Sunday setlist 2/26/2017

Center My Life (Austin Stone)

Eternal King (For All Seasons)

In Christ Alone (Passion)

O Praise the Name (Hillsong)

All I Have is Christ (The Summit Church)

Sunday setlist 2/19/17

Rejoice (Dustin Kensrue)

O Praise the Name (Hillsong)

All Creatures (King’s Kaleidoscope)

Before the Throne (Citizens)

I Surrender All (Citizens)

Come Thou Fount (King’s Kaleidoscope)

Keith Getty, “In Christ Alone,” and sung theology

This is a great interview with Keith Getty, one of the authors of the song “In Christ Alone.” The article focuses mainly on the song and how some denominations have recently chosen not to publish it in their hymn books because of one line. I really appreciate the way Keith not only defends his commitment to retaining the original lyric, but goes on from there to share a number of wise insights into the importance of singing our theology, including difficult concepts such as God’s wrath. For example:

Each of us faces the temptation to fashion God out of our own image. And a picture of God formed through our experiences of hurt, anger, injustice, or rage is a sad and vindictive one indeed. But this is not the infinite, good God we serve. God’s wrath is not like our wrath, and his ways are not like our own.

The final paragraph of the article sums up well the need for worship songs that contain a full scope of sound theology:

We need exciting, passionate songs with beautiful lyrics, rich in theology, and infectious melodies that invigorate our congregations. With every line we write and tune we compose, we need to portray a fuller picture of Christ for the people among us. We need not shy away from the hard, mysterious sections of Scripture. Songwriters need to demonstrate a grasp of the whole biblical context. We must not be afraid to write about hard things. Singing songs with more depth allows us to experience the relief of lifting our eyes off ourselves and toward the unimaginable vastness of our God. This is what I pray for myself and for others creating music for the church today.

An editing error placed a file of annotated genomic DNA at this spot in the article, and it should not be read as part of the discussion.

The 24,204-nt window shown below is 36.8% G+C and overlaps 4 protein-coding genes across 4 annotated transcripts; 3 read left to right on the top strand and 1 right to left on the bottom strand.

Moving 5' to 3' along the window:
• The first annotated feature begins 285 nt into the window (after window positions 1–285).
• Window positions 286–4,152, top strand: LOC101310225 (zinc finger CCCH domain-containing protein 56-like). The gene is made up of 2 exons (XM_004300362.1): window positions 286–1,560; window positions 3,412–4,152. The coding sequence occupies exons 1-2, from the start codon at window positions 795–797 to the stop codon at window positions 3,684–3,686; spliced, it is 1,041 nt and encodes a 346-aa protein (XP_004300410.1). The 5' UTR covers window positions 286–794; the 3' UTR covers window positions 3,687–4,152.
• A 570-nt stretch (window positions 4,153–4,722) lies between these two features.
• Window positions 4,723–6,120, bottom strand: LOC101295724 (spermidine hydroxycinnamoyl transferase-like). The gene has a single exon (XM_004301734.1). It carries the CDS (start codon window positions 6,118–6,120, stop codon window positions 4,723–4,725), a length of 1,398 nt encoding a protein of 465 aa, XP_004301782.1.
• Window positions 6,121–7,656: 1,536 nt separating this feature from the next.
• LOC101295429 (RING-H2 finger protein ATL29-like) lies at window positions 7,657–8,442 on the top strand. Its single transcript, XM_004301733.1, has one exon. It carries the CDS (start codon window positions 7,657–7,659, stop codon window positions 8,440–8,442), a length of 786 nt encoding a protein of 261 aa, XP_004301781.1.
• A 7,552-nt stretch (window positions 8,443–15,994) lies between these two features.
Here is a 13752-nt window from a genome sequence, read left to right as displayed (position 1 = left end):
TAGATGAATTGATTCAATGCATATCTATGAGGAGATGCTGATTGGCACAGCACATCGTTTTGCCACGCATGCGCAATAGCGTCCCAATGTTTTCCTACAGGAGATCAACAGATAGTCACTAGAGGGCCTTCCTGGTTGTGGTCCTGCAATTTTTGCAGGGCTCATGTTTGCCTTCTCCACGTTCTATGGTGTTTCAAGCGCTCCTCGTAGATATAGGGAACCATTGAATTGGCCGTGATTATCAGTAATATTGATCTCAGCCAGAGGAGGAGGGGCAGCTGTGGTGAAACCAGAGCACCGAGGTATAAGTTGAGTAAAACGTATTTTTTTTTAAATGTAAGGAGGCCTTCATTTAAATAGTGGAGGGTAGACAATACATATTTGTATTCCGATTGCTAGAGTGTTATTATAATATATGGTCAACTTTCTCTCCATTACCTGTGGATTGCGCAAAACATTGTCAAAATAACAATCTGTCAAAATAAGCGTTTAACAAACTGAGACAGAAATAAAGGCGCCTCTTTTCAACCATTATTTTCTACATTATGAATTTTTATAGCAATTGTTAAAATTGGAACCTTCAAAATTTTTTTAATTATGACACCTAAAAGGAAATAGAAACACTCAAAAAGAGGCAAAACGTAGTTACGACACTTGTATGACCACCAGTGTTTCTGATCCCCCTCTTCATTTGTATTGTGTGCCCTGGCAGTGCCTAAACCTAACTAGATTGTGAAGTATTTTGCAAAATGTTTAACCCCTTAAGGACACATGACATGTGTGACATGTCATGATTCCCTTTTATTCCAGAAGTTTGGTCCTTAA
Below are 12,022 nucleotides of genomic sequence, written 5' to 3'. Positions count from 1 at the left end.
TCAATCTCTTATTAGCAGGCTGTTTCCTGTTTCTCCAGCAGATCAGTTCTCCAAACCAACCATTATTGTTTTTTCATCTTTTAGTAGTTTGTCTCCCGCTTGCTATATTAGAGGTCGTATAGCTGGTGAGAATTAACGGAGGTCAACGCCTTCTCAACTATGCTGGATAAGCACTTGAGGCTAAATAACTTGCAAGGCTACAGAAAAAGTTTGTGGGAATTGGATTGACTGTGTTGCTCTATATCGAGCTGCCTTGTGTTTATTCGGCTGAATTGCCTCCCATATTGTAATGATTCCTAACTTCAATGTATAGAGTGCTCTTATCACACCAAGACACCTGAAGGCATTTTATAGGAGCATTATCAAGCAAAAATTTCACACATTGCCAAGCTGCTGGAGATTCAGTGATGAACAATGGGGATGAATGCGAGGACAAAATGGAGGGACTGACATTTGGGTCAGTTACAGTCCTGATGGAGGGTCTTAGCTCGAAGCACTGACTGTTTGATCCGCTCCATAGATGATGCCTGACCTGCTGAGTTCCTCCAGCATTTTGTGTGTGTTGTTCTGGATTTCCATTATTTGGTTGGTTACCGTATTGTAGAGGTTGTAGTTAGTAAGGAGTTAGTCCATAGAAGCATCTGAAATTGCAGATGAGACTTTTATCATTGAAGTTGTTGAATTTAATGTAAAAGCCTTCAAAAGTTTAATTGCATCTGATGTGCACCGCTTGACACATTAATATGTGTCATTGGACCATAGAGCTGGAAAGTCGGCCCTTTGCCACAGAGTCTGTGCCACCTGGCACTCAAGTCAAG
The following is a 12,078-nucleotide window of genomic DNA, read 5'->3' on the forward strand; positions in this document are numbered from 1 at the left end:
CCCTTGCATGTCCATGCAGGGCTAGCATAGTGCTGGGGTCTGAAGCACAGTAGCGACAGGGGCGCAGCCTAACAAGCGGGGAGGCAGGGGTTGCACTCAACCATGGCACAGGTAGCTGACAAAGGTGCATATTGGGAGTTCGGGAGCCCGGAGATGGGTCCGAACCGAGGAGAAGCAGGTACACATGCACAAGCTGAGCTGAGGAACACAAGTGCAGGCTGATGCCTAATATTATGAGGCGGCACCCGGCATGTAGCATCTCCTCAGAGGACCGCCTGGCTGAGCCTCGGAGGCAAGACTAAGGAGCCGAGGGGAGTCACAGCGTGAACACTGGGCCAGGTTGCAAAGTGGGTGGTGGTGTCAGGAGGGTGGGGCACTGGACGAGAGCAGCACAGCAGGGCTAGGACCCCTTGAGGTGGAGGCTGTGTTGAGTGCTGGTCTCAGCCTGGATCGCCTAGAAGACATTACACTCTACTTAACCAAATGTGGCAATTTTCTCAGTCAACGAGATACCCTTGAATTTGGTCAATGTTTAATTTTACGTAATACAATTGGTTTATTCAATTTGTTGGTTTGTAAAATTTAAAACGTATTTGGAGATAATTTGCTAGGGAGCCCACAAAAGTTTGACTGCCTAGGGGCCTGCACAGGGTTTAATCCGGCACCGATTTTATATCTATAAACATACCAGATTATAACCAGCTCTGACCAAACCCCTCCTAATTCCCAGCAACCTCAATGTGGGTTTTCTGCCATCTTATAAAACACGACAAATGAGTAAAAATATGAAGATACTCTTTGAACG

Read the entire interview here.

Sloppy wet kisses

Although John Mark McMillan’s song “How He Loves” has become pretty standard fare in churches over the past couple of years, I haven’t introduced it into our church’s lineup yet.  Until now.  I’ve been listening to that song a lot over the past couple weeks and I think it’s become one of my current favorite worship texts, and will probably be rolling it out before long for our congregation.

The main reason for my sudden connection with it?  My daughter has started giving me sloppy wet kisses.

For those that aren’t familiar with it, there’s a line in the song that talks about heaven meeting earth “like a sloppy wet kiss”.  Now apparently there has been some controversy regarding this line.  While most churches I know of wouldn’t even blink about a line like that, some have re-written it to be “safer”, and some churches have even banned the song altogether (Stuff Christians Like has a brilliantly hilarious piece about this very subject here).